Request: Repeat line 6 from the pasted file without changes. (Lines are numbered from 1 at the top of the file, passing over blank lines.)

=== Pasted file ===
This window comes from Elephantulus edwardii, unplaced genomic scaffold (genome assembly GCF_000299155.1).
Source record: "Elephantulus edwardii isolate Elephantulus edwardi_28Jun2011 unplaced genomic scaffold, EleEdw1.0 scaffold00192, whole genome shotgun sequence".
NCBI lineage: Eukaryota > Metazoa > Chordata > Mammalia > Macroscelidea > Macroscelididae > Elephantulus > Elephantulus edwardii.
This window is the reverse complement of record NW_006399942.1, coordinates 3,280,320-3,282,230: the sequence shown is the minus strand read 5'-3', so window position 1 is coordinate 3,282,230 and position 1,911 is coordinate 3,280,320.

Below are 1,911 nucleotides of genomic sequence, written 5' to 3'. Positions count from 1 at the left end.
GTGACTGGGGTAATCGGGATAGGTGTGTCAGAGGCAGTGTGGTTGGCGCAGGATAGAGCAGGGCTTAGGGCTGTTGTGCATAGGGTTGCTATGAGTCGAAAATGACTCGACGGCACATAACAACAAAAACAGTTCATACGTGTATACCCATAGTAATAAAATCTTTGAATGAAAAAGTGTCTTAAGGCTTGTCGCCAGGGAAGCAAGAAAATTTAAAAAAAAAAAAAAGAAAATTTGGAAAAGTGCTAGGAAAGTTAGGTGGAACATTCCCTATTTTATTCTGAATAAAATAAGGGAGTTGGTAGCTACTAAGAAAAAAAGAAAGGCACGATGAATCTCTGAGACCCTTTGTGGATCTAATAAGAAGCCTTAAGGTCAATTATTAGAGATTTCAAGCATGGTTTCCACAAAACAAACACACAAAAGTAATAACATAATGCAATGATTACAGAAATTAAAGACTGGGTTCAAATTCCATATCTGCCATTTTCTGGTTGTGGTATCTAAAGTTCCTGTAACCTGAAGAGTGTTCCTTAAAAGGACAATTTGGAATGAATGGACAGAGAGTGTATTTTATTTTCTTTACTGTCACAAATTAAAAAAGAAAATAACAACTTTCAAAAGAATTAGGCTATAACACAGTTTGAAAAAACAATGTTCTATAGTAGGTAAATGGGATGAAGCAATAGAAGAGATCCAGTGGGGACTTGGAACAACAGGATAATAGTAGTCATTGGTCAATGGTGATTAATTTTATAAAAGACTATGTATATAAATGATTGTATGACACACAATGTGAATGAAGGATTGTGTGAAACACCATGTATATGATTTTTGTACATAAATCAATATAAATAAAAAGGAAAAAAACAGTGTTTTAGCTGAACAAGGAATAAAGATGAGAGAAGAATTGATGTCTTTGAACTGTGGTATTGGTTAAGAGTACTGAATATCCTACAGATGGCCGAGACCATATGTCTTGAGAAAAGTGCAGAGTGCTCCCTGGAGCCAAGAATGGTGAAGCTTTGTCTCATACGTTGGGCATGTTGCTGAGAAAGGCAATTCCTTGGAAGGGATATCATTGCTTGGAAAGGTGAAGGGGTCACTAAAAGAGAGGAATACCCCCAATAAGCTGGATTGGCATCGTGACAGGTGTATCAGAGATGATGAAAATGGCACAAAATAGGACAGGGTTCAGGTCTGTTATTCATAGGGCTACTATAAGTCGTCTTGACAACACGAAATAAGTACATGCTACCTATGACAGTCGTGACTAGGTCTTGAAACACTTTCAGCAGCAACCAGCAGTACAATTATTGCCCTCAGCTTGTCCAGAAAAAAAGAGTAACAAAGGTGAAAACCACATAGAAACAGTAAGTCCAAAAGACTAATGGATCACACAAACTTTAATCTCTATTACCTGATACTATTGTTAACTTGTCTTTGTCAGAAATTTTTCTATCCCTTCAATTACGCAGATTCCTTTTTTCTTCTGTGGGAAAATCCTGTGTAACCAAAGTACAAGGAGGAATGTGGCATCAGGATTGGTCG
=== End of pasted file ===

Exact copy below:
GTGACTGGGGTAATCGGGATAGGTGTGTCAGAGGCAGTGTGGTTGGCGCAGGATAGAGCAGGGCTTAGGGCTGTTGTGCATAGGGTTGCTATGAGTCGAAAATGACTCGACGGCACATAACAACAAAAACAGTTCATACGTGTATACCCATAGTAATAAAATCTTTGAATGAAAAAGTGTCTTAAGGCTTGTCGCCAGGGAAGCAAGAAAATTTAAAAAAAAAAAAAAGAAAATTTGGAAAAGTGCTAGGAAAGTTAGGTGGAACATTCCCTATTTTATTCTGAATAAAATAAGGGAGTTGGTAGCTACTAAGAAAAAAAGAAAGGCACGATGAATCTCTGAGACCCTTTGTGGATCTAATAAGAAGCCTTAAGGTCAATTATTAGAGATTTCAAGCATGGTTTCCACAAAACAAACACACAAAAGTAATAACATAATGCAATGATTACAGAAATTAAAGACTGGGTTCAAATTCCATATCTGCCATTTTCTGGTTGTGGTATCTAAAGTTCCTGTAACCTGAAGAGTGTTCCTTAAAAGGACAATTTGGAATGAATGGACAGAGAGTGTATTTTATTTTCTTTACTGTCACAAATTAAAAAAGAAAATAACAACTTTCAAAAGAATTAGGCTATAACACAGTTTGAAAAAACAATGTTCTATAGTAGGTAAATGGGATGAAGCAATAGAAGAGATCCAGTGGGGACTTGGAACAACAGGATAATAGTAGTCATTGGTCAATGGTGATTAATTTTATAAAAGACTATGTATATAAATGATTGTATGACACACAATGTGAATGAAGGATTGTGTGAAACACCATGTATATGATTTTTGTACATAAATCAATATAAATAAAAAGGAAAAAAACAGTGTTTTAGCTGAACAAGGAATAAAGATGAGAGAAGAATTGATGTCTTTGAACTGTGGTATTGGTTAAGAGTACTGAATATCCTACAGATGGCCGAGACCATATGTCTTGAGAAAAGTGCAGAGTGCTCCCTGGAGCCAAGAATGGTGAAGCTTTGTCTCATACGTTGGGCATGTTGCTGAGAAAGGCAATTCCTTGGAAGGGATATCATTGCTTGGAAAGGTGAAGGGGTCACTAAAAGAGAGGAATACCCCCAATAAGCTGGATTGGCATCGTGACAGGTGTATCAGAGATGATGAAAATGGCACAAAATAGGACAGGGTTCAGGTCTGTTATTCATAGGGCTACTATAAGTCGTCTTGACAACACGAAATAAGTACATGCTACCTATGACAGTCGTGACTAGGTCTTGAAACACTTTCAGCAGCAACCAGCAGTACAATTATTGCCCTCAGCTTGTCCAGAAAAAAAGAGTAACAAAGGTGAAAACCACATAGAAACAGTAAGTCCAAAAGACTAATGGATCACACAAACTTTAATCTCTATTACCTGATACTATTGTTAACTTGTCTTTGTCAGAAATTTTTCTATCCCTTCAATTACGCAGATTCCTTTTTTCTTCTGTGGGAAAATCCTGTGTAACCAAAGTACAAGGAGGAATGTGGCATCAGGATTGGTCG